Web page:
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McAfee Associates Inc is extending its security and anti-virus software offerings by launching what it is billing as the first network security suite, NetShield. The move sees the company developing technology from its enterprise offerings, for integration with its existing security and anti-virus products. It says the complete suite is designed to offer security protection for application servers, Internet gateways and groupware environments. The Santa Clara, California-based firm says the development of the all-in-one offering was prompted by companies’ need for multiple lines of defense with anti-virus and security software that works over several environments. It says the new product will address the demand for more comprehensive security management capabilities, which has been prompted by the growing number of large and increasingly complex number of company-wide installations. The new offering comprises six components bundled with a common administration console. Designed to protect application-to-application communications, NetCrypto automatically encrypts all TCP/IP traffic between protected Windows NT and Unix servers. WebShield is billed as a means of protecting Internet gateways from virus attack by scanning internet e-mail and file transfer. It also has GroupShield, an anti-virus application for Microsoft Exchange and Lotus Notes servers which boasts native applications to scan and clean messages. VirusScan Unix scans personal computer files stored on Unix servers and NetShield provides anti-virus server protection for NetWare, Windows NT and DEC Alpha for NT. Completing the package is WebWall, a firewall which can be used against external hackers or to segment departmental data within an intranet.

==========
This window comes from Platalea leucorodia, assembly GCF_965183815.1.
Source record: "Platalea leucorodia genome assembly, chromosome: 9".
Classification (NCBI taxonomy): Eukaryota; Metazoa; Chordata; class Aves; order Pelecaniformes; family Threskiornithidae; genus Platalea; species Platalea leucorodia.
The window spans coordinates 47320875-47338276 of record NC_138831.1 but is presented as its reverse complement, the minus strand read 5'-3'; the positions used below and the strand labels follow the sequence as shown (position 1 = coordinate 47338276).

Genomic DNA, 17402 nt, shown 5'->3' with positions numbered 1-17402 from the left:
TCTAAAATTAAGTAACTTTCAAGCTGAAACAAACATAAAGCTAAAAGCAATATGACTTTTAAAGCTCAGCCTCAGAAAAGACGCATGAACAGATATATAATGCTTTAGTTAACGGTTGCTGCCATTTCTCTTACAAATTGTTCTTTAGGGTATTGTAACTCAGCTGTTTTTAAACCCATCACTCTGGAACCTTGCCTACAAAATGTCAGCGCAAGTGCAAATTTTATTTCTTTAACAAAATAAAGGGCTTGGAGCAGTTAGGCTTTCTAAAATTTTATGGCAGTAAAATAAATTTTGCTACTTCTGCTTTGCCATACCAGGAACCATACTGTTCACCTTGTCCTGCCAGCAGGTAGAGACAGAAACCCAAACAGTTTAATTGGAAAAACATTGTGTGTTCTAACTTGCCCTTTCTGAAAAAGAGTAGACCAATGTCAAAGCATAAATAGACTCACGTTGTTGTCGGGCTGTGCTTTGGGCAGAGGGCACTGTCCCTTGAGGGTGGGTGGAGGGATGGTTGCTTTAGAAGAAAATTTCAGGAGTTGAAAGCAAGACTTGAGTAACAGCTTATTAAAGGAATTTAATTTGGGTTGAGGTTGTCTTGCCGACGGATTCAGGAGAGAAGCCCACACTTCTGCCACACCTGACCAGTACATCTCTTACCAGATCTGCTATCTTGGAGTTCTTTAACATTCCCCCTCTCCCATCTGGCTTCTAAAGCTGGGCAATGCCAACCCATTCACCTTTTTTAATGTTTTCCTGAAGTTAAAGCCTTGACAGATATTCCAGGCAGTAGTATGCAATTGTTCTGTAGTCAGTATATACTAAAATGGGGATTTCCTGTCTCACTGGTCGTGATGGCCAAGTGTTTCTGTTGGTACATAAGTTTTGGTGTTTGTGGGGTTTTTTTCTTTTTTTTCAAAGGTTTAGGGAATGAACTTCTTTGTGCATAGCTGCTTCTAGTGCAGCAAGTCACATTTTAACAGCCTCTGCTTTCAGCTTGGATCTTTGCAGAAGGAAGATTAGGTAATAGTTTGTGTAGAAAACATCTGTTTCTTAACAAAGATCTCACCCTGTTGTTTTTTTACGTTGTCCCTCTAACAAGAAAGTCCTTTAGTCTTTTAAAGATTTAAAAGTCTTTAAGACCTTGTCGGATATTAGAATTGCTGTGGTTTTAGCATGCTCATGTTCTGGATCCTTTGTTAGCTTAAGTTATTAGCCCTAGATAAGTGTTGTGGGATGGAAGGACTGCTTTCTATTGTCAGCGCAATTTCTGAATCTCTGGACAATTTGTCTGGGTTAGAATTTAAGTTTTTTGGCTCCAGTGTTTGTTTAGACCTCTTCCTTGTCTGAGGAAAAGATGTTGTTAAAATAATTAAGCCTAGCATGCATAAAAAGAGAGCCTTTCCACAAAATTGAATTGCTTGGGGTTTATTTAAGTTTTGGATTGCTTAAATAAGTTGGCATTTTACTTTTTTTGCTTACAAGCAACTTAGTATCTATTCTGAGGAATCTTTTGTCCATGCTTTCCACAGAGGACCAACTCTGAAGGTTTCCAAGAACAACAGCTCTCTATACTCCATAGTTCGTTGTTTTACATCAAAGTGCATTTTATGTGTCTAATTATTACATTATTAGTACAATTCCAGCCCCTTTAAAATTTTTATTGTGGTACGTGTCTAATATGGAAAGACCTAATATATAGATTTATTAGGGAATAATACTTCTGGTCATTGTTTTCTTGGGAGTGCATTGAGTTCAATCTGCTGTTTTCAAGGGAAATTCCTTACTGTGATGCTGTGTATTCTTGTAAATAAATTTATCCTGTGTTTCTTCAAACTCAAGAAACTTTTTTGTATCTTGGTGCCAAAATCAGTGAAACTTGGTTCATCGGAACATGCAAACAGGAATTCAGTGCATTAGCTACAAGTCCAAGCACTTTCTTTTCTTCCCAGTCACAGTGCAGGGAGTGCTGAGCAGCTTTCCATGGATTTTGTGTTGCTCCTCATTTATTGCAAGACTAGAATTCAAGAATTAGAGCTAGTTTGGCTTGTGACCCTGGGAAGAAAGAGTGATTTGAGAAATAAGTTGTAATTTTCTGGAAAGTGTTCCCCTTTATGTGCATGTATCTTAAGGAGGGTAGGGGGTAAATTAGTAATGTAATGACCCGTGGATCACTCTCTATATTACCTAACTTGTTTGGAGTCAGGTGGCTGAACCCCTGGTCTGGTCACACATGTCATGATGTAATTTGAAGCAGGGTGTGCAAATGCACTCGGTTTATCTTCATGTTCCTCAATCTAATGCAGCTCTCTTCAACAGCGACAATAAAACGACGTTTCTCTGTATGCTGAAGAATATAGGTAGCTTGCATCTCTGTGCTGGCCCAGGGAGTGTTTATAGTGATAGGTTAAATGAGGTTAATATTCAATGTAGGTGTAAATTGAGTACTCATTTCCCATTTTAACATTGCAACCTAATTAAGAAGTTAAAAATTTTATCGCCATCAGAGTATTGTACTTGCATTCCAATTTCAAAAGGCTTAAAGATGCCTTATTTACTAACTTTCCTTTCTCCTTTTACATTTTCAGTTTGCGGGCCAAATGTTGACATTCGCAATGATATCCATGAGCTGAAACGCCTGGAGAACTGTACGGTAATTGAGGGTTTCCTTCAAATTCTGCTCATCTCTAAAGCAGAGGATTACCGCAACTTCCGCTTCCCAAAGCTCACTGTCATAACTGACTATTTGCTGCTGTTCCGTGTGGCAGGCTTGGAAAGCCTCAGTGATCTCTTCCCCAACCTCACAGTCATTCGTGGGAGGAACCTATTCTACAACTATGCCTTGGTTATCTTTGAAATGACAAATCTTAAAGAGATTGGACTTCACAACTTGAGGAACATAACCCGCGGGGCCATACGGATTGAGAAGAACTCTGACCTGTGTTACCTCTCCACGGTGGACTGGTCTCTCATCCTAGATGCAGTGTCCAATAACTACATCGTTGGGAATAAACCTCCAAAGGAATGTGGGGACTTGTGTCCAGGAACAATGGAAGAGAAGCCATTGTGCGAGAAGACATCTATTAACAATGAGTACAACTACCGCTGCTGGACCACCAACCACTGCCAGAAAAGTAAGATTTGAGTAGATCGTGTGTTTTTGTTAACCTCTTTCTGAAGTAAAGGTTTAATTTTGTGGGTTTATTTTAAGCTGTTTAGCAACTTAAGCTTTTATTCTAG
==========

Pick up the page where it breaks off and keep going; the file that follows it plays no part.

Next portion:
For your eyes only

Gene Hodges, McAfee’s director of marketing for anti virus products worldwide, says it is the only company with such a broad offering. He describes Dr Solomon’s anti-virus software as quite competent but claims it doesn’t offer a comparable range of security capabilities. Hodges also maintains that arch rivals Symantec Corp made a strategic mistake by selling its Network Business Unit to Hewlett Packard Co. He said: Network systems management is becoming a key part of the market – now they just have a single desktop product, for your eyes only. He adds: If you’re going to be involved in a pricing tussle, it’s beneficial to be the most profitable company with the most cash in the bank. Meanwhile McAfee predicts the key product issue over the coming year will be the emerging security threat posed by ActiveX and Java applets. ActiveX is a particular danger, says Hodges, because it has a more flexible architecture and is therefore easier to write destructive programs on. The company says it is working on new functions in the area of password control and intrusion detection and will shortly be announcing partners who will be contributing further technology for integration into the new offering. The NetShield Security Suite costs $12 per user for a 1000-user site and will be available from September 9th.

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CBR Staff Writer

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